When it comes to staffing, Murray said it makes a significant difference when organizations can have a dedicated cyber professional, separate from their IT leader.

“A lot of these organizations, they’ve got one person, and that person may be focused on IT and cyber and legal and everything else that goes on there,” Murray said.

When one person handles both cybersecurity and IT — or when cyber reports up to IT — the security message risks being deprioritized, Murray said.

“A lot of times, we’ll find that IT operations and cyber — there may be a conflict,” Murray said. “… CISOs are trying to drive that security mission, drive that risk-based mission. CIOs are focused on technology, pushing business processes, or innovating the technology platforms themselves.”

Arizona sought to sidestep this tension in state government by putting its CIO and CISO on equal levels. That kind of approach lets both perspectives advocate their concerns to business leadership, helping the organization make more informed decisions, he said.

For many public-sector entities, hiring a cyber professional — while a nice idea — can seem out of reach. The cyber workforce is famously in high demand, leading to a struggle to recruit.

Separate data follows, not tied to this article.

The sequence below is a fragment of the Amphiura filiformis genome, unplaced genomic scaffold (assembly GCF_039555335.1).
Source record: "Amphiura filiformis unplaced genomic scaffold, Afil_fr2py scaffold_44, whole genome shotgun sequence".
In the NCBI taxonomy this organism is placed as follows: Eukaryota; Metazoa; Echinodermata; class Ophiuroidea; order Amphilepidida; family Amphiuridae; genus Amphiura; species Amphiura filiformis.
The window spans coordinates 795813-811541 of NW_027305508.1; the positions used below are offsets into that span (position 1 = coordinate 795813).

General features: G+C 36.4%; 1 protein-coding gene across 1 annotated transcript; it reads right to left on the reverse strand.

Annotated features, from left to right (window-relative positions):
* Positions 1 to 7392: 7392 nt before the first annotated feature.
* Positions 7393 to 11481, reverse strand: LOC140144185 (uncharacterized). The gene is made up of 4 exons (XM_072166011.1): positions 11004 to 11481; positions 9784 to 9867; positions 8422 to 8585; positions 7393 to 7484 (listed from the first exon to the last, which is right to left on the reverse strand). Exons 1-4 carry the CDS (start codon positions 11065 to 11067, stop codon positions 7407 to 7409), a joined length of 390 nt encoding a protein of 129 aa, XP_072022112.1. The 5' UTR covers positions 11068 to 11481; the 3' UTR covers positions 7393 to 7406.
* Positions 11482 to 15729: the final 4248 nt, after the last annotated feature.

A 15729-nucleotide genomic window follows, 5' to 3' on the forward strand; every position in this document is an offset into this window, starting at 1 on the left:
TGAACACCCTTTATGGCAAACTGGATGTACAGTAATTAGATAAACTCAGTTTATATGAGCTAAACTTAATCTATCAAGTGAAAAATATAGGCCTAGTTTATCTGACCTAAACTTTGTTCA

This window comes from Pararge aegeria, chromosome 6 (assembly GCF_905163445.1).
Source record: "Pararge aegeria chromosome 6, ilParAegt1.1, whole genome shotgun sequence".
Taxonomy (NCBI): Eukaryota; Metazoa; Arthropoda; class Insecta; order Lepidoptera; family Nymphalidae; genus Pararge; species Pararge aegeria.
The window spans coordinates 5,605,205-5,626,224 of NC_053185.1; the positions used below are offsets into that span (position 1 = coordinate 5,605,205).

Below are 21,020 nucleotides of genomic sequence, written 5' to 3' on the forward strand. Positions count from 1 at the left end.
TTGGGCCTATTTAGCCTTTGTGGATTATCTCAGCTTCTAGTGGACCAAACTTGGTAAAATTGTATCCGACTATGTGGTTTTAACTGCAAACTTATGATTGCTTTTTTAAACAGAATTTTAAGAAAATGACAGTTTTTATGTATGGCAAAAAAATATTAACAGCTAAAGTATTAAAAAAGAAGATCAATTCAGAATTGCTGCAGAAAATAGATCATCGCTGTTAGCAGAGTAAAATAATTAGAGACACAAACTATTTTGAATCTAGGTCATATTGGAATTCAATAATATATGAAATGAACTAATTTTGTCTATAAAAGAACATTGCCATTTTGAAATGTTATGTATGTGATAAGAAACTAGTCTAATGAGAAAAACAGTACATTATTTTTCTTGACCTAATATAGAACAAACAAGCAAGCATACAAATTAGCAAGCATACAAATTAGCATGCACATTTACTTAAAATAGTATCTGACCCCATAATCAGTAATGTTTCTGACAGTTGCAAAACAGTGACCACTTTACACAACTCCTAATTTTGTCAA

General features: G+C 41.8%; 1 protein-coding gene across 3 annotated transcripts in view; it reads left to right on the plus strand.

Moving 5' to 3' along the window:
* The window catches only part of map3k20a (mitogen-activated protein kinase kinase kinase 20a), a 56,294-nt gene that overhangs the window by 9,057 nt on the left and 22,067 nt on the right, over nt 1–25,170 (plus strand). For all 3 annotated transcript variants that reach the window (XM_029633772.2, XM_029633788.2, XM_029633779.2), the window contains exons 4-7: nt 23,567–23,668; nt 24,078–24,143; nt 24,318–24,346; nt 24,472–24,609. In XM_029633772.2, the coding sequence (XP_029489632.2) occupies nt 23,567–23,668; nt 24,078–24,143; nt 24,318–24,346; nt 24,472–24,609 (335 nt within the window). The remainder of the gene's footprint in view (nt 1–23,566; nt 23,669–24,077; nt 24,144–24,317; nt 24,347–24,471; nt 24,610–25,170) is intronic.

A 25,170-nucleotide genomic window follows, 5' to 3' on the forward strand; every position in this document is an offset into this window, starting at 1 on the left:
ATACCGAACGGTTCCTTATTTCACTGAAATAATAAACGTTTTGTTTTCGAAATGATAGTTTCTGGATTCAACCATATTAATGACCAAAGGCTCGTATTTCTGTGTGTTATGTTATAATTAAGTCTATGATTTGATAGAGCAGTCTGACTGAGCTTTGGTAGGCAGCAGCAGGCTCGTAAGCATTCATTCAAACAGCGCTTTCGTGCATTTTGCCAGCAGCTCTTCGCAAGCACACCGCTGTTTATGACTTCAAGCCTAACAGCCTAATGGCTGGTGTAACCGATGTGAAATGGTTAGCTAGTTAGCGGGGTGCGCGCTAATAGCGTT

Arizona is in the “infancy” stages of discussing whether universities and regional centers of excellence could assist local governments’ cyber defense, Murray said.

“We’re uniquely positioned here in the state that we have these relationships. We’re building this community, of being able to tie to some of those regional centers of excellence, those regional education centers, and reaching into those talent pipelines that exist there and then put those people right there in the regions that they live and play and work in, to help their communities,” he said.
Jule Pattison-Gordon is a senior staff writer for Government Technology. She previously wrote for PYMNTS and The Bay State Banner, and holds a B.A. in creative writing from Carnegie Mellon. She’s based outside Boston.